How to Spot the Web’s Top 3 Biggest Scams

Don’t be fooled by these internet scams that can steal your money, data, and even your identity

Necessity is the mother of invention, they say, and it’s forced the current generation of scammers to get just a little more creative when they’re trying to convince you to part with your hard-earned cash or valuable personal information. As people continue to move away from email, these criminals have shifted their focus to social networking services. Twitter, Facebook, and other online communities are plagued with spam bots and other nasties ranging from annoying to downright dangerous. We’ve rounded up the worst offenders to show you how to stay safe online.

1. The Facebook flim-flam
This scam has cost well-wishing friends millions of dollars around the world and is often spread via Facebook, although it’s made the rounds on Gmail as well. This one assumes the friends in your address book care enough about you to help you out after a mugging or other catastrophe while traveling.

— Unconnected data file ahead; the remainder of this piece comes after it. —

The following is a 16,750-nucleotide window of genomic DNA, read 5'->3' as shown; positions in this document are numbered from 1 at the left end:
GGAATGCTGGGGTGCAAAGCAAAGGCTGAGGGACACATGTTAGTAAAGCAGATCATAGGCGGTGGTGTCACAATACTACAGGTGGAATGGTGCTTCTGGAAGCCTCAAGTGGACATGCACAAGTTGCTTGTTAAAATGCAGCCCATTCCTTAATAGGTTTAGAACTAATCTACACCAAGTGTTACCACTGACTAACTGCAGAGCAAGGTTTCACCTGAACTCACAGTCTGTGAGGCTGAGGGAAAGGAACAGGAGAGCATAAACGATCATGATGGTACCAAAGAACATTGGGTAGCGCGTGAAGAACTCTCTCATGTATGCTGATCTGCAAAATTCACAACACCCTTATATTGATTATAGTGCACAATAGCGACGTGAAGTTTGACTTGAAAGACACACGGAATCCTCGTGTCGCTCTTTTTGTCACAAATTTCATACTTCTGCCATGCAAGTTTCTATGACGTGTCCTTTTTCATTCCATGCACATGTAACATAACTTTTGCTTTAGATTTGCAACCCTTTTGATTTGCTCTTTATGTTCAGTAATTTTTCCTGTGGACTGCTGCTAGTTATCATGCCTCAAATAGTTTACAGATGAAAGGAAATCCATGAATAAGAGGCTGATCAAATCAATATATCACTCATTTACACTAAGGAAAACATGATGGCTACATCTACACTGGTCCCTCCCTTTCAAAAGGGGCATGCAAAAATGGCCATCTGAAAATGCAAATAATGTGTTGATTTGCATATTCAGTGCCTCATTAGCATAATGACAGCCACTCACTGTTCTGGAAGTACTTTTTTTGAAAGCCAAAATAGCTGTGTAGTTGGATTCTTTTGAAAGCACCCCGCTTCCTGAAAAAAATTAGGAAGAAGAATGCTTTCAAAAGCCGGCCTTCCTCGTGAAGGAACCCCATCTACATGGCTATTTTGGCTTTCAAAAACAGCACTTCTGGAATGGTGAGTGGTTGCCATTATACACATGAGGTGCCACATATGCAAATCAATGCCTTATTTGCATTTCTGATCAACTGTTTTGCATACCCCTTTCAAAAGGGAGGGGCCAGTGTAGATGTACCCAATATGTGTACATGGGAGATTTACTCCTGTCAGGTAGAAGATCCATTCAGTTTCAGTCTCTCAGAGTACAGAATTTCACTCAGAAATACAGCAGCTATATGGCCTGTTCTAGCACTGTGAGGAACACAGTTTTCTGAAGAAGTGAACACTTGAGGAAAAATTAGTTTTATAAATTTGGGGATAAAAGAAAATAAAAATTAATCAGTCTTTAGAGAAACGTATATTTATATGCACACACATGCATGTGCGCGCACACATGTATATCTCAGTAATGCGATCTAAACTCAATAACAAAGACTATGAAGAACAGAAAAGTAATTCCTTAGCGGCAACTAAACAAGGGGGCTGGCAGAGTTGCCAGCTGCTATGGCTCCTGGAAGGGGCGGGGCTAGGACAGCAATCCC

This trick is simple in its execution. Someone gains access to your Facebook account (possibly through the sort of scam mentioned above) and then sends messages to everybody in your friends list. The message is a variation on a simple theme: “Help! I’ve been mugged in London! They took all my passport and all of my money!”

The sting comes when the scammer asks one of your friends if they could possibly spare a few hundred bucks to fund your emergency passport application, help with accommodations, purchase return airfare or food, or handle other things necessary for survival. Rather than using a bank transfer or other secure method, the scammer offers some excuse why the money would be better sent by Western Union or another untraceable method.